Sunday, August 31, 2008
Who did I nominate..........(?) hmmmm, that's to be winkled out of me over a J2O at conference (!), but suffice to say I went through the list and picked out those I enjoy reading but aren't the usual suspects, given that my top of the listers will have already been nominated by others.
I think it is great that we have seen a veritable explosion of new bloggers over this year, Alasdair, Irfan, Steph, Helen to name but four. I hope this trend continues, sorry to sound like a broken record, but I hope this time next year we will reflect our diversity more accurately.
In the mean time.........more sloppy kisses to one and all!
Friday, August 29, 2008
And........sloppy kisses to all those of you who voted for me.........without prompting too! I might lobby and canvass hard to be elected to this and that (er.....European Parliament, FPC et al) but I have a blockage about my blog, probably because it is more personal.
Anyway, a tad late, I also finally get round to saying which of my posts I am most proud of. Actually these are the ones which have been recommended by others. If a post ends up in the golden dozen by virtue of the number of clicks (or the outrageousness of its title!) that is cool, but I am always so much prouder when one of my blogging heroes recommends something I have penned.
So - most proud must have been when sparring partner extraordinaire Alex Wilcock described my post on the Lisbon Treaty vote as "the most sensible I've read on the issue" ......... Alex, describing me as sensible, what an accolade! And I still chuckle to myself about Alex's fury when I did this post about gender and the by elections and then went off to Belfast!
The one and only Burbler has been kind enough to describe this post on multiculturalism as a "blinder" - thanks Paul!
And the awesome Stephen Tall has kindly nominated some of my blogs in the "ones you may have missed" from time to time.
If I may be permitted my own indulgence, I quite liked this one on locking up our children, it is one of the things I feel most passionately about.
And thanks to you all for giving me a nice warm glow yesterday, having had a difficult few weeks it was much appreciated!
Wednesday, August 27, 2008
There are flaws in the current process that I would like to see something done about. For example, I don't like the fact that parliamentary spokespeople can effectively block any motion/amendment they don't like. I believe we should have a system where the membership has a say in the policies they want to debate. This could either happen by sending out all competent motions to local parties to prioritise, or by reserving the last day of conference to debate motions prioritised by conference reps (rather as we do with emergency motions). Of course this would give some in the party the heeby jeebies - heavens we might have to debate a really controversial issue.........but I believe it would engender more involvement in the policy making process. As someone who has never had a motion accepted by FCC, I know how demoralising and demotivating it is. In fact the only motion I have ever had debated was one submitted for emergency where the activists prioritised it. Of course FCC may counter by accusing me of writing crappy motions (!)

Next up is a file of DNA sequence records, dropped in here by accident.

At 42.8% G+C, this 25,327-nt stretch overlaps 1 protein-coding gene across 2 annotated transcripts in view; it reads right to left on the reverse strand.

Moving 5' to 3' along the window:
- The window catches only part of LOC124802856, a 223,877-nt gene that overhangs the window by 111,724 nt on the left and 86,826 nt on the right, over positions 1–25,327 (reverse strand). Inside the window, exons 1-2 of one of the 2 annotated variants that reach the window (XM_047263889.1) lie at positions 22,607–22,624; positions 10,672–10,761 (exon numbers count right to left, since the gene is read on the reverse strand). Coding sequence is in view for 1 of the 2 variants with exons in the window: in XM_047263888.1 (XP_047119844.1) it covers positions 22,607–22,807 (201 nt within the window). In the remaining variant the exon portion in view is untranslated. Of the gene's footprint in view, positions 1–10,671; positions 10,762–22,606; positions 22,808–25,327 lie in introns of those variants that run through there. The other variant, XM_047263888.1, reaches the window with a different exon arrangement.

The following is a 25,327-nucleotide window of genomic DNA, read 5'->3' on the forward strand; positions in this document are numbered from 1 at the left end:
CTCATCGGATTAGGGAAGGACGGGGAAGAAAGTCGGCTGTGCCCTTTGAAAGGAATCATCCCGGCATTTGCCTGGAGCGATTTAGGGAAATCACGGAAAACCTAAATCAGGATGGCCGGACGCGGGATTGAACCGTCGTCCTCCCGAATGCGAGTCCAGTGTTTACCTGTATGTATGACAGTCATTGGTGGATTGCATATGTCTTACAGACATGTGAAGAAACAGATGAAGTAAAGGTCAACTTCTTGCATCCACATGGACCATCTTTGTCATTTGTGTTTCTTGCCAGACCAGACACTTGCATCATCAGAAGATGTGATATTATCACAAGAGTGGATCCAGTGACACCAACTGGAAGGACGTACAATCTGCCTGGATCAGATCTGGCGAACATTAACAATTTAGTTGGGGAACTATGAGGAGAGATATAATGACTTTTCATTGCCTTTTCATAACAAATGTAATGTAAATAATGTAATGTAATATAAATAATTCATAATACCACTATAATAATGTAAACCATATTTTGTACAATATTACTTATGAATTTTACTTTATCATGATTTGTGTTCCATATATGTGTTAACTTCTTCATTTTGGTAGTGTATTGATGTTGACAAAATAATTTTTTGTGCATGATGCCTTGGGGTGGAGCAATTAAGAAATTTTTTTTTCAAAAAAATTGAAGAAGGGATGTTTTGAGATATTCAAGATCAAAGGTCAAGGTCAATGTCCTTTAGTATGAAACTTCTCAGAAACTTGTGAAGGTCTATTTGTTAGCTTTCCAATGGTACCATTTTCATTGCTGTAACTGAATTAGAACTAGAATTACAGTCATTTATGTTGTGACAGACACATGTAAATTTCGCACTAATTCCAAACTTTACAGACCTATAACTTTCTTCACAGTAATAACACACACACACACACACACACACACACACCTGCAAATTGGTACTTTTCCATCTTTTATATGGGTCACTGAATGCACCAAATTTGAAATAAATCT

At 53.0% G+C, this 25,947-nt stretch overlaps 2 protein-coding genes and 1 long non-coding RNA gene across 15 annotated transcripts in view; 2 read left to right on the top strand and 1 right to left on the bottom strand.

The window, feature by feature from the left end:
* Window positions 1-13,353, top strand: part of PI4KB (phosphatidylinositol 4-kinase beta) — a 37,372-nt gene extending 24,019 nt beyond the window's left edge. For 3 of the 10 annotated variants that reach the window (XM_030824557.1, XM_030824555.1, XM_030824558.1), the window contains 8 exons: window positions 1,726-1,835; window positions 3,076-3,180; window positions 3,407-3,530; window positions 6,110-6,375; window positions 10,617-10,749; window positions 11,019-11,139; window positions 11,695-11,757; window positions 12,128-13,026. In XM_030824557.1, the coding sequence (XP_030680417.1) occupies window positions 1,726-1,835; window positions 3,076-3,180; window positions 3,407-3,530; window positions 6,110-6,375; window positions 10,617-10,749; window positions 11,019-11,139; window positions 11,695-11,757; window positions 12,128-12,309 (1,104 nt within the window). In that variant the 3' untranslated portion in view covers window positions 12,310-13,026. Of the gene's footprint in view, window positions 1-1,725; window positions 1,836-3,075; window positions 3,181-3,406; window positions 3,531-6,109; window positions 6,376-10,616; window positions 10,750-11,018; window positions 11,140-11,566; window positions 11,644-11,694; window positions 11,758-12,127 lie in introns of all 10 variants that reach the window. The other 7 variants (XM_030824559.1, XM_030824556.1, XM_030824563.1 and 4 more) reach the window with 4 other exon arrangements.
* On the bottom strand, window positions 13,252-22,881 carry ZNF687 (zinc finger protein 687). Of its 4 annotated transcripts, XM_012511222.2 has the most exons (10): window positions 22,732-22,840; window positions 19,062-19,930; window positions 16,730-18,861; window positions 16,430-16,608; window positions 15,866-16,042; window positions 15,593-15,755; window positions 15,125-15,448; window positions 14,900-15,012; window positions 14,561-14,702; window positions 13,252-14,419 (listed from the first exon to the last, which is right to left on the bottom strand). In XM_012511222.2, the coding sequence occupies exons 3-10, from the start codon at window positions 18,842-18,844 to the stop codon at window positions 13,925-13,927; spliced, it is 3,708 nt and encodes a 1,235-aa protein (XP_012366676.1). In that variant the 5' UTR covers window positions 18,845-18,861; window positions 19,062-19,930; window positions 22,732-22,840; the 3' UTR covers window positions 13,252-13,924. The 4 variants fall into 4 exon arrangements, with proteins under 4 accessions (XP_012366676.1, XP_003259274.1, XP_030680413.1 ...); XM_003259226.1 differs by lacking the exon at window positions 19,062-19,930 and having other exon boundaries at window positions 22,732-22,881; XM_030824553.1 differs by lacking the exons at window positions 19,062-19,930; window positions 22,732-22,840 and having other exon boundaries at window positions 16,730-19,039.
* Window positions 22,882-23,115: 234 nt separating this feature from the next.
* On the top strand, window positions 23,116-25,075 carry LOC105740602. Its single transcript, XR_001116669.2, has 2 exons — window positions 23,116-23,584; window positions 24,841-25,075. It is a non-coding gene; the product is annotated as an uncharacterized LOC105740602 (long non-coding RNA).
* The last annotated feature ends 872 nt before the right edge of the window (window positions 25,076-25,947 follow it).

So, let's see what happens with my various amendments......
What I am pleased about is that an apparent drift towards less policy making and more chatting a la Labour/Tory, seems to be off the cards. At the moment we seem to have it about right.
So, of course I am looking forward to a lively and interesting conference. Will it be possible to amend the motion on Making it Happen? Will we support the status quo in Afghanistan? Will Nick Clegg send us off with fire in our bellies and a song in our hearts???!
The FREE GAZA and LIBERTY will leave Gaza for Cyprus on Thursday morning at 9:00 am. Several Palestinian students who have been denied exit visas by Israel will travel to Cyprus on the boats. One Palestinian professor will finally be able to go back to teaching in Europe and one young Palestinian woman will finally be reunited with her husband. Several of the Free Gaza international human rights workers will remain in Gaza to do human rights monitoring.
By freely traveling to Gaza, on Saturday, August 23rd, in two small wooden boats, the Free Gaza Movement forced the Israeli government to issue a fundamental policy change regarding their military and economic blockade of Gaza. Until now, Israel has wanted absolute control of Gaza with no responsibility. Israel has managed to maintain this situation, in spite of international law, because its policies have never been challenged.